In a story I first shared in the fall of 2010, I encountered a former student of mine in downtown Rochester who, during our brief but friendly exchange, confided in me that he was riding over to another part of town in order to sell drugs. It broke my heart. What made it all even more difficult to swallow was that I had nothing to say to him other than, ‘please be careful.’ The look on his face at that moment was not of despair but of resignation. He opined that it had been challenging for him to find meaningful gainful employment and so he felt obliged to immerse himself in a far more dangerous and unpredictable livelihood.
I recall him being one of several former students at the former Monroe 1 BOCES Rush Campus program (in Rush, New York) who often suggested that their fortunes would soon dramatically change due to them becoming professional athletes, hip-hop stars or drug kingpins. For many of them, that’s all they realistically had to strive for at that particular point in time. The Rush Program as we all knew it was about to come to a screeching halt, as local participating districts felt an overwhelming need to save money by eliminating some services and consolidating several others.
The Rush Campus program was one that worked, offering emotionally disturbed and/or learning disabled high school students a chance to acquire and hone specific skills that would eventually translate to improved overall academic performance and consequentiall employment skills. Nevertheless, federal mandates and an insufferable amount of shortsightedness demonstrated at all bureaucratic levels ultimately pulled the carpet out from underneath these disadvantaged youth. It’s not like they had too many options to choose from.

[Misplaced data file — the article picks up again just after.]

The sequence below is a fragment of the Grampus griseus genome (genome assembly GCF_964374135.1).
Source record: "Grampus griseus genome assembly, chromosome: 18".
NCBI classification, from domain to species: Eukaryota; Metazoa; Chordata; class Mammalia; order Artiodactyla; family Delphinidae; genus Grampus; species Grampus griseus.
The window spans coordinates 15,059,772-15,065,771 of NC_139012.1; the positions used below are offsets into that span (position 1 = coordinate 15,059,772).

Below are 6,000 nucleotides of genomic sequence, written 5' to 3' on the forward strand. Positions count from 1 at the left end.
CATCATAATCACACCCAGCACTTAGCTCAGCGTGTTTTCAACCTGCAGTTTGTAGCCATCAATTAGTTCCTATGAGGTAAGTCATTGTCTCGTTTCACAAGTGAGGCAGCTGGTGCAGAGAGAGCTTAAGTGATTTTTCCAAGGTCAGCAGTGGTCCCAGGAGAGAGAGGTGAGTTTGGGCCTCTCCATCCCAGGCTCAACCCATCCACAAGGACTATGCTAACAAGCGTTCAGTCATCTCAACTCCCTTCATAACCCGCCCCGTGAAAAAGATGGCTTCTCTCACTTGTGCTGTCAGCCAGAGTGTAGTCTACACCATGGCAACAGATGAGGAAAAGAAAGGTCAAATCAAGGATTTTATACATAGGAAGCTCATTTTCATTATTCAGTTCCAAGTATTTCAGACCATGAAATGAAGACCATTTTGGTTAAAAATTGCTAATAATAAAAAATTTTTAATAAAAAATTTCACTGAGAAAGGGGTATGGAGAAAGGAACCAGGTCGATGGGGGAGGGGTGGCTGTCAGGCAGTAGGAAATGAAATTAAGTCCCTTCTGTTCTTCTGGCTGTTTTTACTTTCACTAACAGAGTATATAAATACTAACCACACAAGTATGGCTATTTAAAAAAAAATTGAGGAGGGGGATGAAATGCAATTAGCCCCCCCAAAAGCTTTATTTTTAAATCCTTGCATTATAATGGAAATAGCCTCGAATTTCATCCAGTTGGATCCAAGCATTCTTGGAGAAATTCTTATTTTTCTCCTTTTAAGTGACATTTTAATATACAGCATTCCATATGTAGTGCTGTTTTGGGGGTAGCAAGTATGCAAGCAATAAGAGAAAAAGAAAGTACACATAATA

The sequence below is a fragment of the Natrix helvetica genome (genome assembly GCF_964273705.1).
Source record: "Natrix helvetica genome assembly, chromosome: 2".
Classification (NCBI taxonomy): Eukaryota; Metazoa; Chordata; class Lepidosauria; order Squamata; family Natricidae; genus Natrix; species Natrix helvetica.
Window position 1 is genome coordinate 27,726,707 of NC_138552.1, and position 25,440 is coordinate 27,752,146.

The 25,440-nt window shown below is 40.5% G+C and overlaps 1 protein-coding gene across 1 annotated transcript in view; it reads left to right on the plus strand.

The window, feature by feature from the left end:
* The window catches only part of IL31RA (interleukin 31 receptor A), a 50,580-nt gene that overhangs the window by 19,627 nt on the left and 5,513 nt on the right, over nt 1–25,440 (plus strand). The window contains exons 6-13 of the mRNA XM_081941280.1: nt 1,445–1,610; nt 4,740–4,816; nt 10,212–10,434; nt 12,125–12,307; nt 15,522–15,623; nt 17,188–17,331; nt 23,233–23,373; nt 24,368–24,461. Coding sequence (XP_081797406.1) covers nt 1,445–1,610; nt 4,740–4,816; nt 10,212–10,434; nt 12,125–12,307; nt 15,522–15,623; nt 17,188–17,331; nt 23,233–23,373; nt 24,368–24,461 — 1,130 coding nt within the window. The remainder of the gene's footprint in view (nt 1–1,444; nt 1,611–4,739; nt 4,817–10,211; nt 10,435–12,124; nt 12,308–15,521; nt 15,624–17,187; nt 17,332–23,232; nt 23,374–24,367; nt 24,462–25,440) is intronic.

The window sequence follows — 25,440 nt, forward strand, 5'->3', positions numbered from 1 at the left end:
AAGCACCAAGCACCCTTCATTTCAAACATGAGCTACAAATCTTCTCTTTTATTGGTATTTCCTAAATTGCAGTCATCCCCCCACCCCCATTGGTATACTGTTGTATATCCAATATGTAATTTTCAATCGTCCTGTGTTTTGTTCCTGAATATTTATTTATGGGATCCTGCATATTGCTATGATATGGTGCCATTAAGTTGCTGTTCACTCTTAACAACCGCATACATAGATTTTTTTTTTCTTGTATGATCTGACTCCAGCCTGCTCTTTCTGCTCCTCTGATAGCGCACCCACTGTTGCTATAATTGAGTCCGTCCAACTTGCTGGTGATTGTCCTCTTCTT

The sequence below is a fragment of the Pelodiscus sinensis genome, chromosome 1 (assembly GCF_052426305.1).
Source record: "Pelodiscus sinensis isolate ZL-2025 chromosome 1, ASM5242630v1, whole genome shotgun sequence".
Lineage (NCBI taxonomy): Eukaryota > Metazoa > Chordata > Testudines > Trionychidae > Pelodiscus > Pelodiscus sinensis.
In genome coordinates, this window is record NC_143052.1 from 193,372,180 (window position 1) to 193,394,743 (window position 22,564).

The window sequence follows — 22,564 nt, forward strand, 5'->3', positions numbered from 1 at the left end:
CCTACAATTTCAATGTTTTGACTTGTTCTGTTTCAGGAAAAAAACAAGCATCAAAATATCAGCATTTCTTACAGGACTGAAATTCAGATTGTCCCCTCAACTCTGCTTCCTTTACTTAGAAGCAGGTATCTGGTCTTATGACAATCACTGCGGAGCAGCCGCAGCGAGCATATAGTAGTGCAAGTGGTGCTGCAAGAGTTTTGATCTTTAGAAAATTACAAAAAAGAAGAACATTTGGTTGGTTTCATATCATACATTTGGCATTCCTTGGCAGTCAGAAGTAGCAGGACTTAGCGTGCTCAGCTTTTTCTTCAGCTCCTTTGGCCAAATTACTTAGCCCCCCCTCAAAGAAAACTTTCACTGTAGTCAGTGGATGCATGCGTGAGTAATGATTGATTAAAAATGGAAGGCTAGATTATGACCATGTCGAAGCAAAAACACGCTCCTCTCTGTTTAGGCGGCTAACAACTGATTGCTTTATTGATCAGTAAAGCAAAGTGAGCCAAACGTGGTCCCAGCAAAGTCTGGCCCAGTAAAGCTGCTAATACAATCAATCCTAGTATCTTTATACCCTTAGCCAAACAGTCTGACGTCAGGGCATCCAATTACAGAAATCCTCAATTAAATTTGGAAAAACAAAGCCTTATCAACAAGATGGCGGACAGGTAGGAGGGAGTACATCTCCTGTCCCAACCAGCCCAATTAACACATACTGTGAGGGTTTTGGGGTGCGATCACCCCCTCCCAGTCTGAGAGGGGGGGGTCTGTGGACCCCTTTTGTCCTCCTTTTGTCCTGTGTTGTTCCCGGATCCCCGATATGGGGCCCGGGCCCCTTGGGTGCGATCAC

I don’t want to discount the numerous success stories that have emanated from the scores of BOCES-affiliated programs, in addition to other positive outcomes resulting from various partnerships between local school districts and cooperating businesses. Yet there are still far too many area youth, specifically city children, who are simply falling through the cracks and there appear to be no signs of mitigation with the sweeping cuts being made to countless social and other programs.